Japan is now sharing the accolade of the world’s most powerful passport with Singapore and South Korea, a new global ranking has revealed.
The Singaporean and South Korean passports have moved up the list from joint second. Citizens of these countries can visit 189 countries around the world visa-free – the same as Japan.
In second place is the German passport, up from third, while the UK passport has moved up to occupy joint fifth spot on the ranking with access to 185 countries. The US passport has stayed in sixth place on 184 countries.
Japan has the world’s most powerful passport, a new global ranking has revealed
Sharing the top spot for the most powerful passport alongside Japan is Singapore, left, and South Korea, right
The ranking has been produced by the Henley Passport Index, which is based on data from the International Air Transport Association (IATA). It analyses how many countries a passport holder can enter visa-free or on a visa-on-arrival basis.
In third place are the passports of France (no change), Denmark (up from fourth), Finland (up from fourth), Italy (up from fourth) and Sweden (up from fourth) with a visa-free score of 187 countries.
Joint fourth is occupied by Luxembourg and Spain (both up from fifth) as their passports have access to 186 countries visa free.
The UK shares fifth place with the Austrian, Dutch, Norwegian, Portuguese and Swiss passports.
But the Henley Passport Index warns there could be an uncertain time for the UK passport due to Brexit.
Professor Dr Florian Trauner, from the Institute for European Studies at the Free University of Brussels, said: ‘Post-Brexit, it is likely that UK citizens will retain their (short-stay) visa-free travel for the Schengen area.
‘If the UK and EU manage to maintain a close political and trade relationship, the actual impact of Brexit on the travel freedom of British citizens may remain limited.
The UK passport, left, is now fifth in the ranking, having moved up one place. The US passport, right, remains in sixth
‘However, the picture may change with regard to long-term mobility given that the free movement rights for UK citizens in the EU (and vice versa) will cease to apply.’
The US passport shares sixth spot with Belgium, Canada, Greece and Ireland.
The rest of the top 10 is made up of the Czech Republic in seventh, Malta in eighth, Australia, Iceland and New Zealand in ninth and Hungary, Latvia, Lithuania, Slovakia, and Slovenia in 10th.
The Henley Passport Index also singled out several countries that have shot up the rankings recently.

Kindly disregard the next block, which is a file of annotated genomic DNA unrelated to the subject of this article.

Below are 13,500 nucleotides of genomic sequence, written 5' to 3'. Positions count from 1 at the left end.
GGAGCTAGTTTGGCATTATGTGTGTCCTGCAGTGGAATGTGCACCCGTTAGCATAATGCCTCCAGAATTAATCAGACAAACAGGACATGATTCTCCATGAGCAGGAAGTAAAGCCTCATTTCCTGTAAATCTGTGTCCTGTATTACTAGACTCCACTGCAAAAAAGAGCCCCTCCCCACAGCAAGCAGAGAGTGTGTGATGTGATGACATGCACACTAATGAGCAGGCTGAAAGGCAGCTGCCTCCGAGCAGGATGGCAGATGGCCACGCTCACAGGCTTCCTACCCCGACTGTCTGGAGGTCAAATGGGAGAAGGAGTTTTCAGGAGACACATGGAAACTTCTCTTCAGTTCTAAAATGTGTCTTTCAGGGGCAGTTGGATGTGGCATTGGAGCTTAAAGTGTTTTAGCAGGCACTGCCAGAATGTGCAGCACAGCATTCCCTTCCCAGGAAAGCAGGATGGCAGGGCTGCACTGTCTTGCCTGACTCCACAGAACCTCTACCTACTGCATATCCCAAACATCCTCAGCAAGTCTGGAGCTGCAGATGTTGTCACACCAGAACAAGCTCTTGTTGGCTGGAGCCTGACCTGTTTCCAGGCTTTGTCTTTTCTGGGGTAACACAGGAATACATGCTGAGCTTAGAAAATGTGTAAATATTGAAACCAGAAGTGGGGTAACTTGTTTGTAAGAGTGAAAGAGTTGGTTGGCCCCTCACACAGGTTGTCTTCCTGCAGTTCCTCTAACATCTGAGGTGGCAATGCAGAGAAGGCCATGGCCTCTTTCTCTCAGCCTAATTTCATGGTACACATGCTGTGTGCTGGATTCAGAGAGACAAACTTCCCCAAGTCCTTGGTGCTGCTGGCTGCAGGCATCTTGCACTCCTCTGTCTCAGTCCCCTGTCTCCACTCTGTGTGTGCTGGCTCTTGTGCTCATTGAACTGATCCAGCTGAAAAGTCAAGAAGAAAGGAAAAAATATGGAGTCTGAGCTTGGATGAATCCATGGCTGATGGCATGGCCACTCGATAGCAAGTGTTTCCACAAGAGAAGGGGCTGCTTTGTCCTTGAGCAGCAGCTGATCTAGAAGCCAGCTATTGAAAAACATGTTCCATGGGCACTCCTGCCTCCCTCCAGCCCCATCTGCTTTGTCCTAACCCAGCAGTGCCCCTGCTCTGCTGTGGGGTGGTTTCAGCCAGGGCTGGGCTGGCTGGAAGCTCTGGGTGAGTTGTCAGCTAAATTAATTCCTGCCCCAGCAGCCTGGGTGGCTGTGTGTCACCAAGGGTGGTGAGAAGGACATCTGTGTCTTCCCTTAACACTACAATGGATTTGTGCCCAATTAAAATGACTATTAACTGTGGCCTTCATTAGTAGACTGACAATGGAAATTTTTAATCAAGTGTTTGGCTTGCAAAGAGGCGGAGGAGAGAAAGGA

They include the United Arab Emirates, which is now just one spot away from entry into the index’s top 20.
After the recent formalisation of a mutual visa-waiver agreement signed with Russia, UAE passport holders are now able to access 165 destinations around the world without a prior visa.
The ranking revealed that the world’s least powerful passport is that issued by Afghanistan, as citizens only have access to 30 countries
This current score marks an extraordinary ascent from the position the UAE held a decade ago, when the country shared joint 61st place with Thailand and Zimbabwe and had a visa-free score of just 52.
Albania has also moved up 28 places on the index over the past 10 years, with citizens of this once closed-off nation now able to access 116 destinations without a prior visa.
China’s ascent is less dramatic, but it is a change that experts believe to be far more significant from a geopolitical point of view: the country now sits in 68th spot, having moved up 11 places since 2008.
At the bottom end of the table, the world’s least powerful passport is that issued by Afghanistan, as citizens only have access to 30 countries.
Syrian and Somalian passports also fair poorly with access to just 32 destinations, as does the Pakistani passport with visa-free travel to 33 countries.
Dr. Christian H. Kälin, group chairman of Henley & Partners, said: ‘With some notable exceptions, there is a growing acknowledgment that policies of engagement, collaboration, and openness yield the greatest results, for both individual nations and the global community as a whole.
‘The current strength of Asian passports is emblematic of this progressive shift, and it seems certain that more and more countries will follow suit in order to benefit from global flows of talent and capital.’